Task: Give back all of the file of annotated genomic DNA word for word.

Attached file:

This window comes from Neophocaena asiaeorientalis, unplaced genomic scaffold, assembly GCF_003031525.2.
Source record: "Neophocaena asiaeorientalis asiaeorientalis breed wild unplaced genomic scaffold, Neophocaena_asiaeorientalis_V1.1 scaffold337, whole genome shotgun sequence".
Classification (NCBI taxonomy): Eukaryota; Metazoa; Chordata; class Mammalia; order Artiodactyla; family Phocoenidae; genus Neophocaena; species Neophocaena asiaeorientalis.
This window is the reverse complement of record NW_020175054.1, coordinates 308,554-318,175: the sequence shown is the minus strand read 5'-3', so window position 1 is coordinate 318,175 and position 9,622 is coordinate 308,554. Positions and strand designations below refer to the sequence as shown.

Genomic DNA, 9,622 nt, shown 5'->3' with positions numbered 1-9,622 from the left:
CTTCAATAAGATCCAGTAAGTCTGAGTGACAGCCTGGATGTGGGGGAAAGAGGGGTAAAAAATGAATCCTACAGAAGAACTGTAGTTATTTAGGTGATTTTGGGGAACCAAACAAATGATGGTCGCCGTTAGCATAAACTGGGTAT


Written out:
This window comes from Neophocaena asiaeorientalis, unplaced genomic scaffold, assembly GCF_003031525.2.
Source record: "Neophocaena asiaeorientalis asiaeorientalis breed wild unplaced genomic scaffold, Neophocaena_asiaeorientalis_V1.1 scaffold337, whole genome shotgun sequence".
Classification (NCBI taxonomy): Eukaryota; Metazoa; Chordata; class Mammalia; order Artiodactyla; family Phocoenidae; genus Neophocaena; species Neophocaena asiaeorientalis.
This window is the reverse complement of record NW_020175054.1, coordinates 308,554-318,175: the sequence shown is the minus strand read 5'-3', so window position 1 is coordinate 318,175 and position 9,622 is coordinate 308,554. Positions and strand designations below refer to the sequence as shown.

Genomic DNA, 9,622 nt, shown 5'->3' with positions numbered 1-9,622 from the left:
CTTCAATAAGATCCAGTAAGTCTGAGTGACAGCCTGGATGTGGGGGAAAGAGGGGTAAAAAATGAATCCTACAGAAGAACTGTAGTTATTTAGGTGATTTTGGGGAACCAAACAAATGATGGTCGCCGTTAGCATAAACTGGGTAT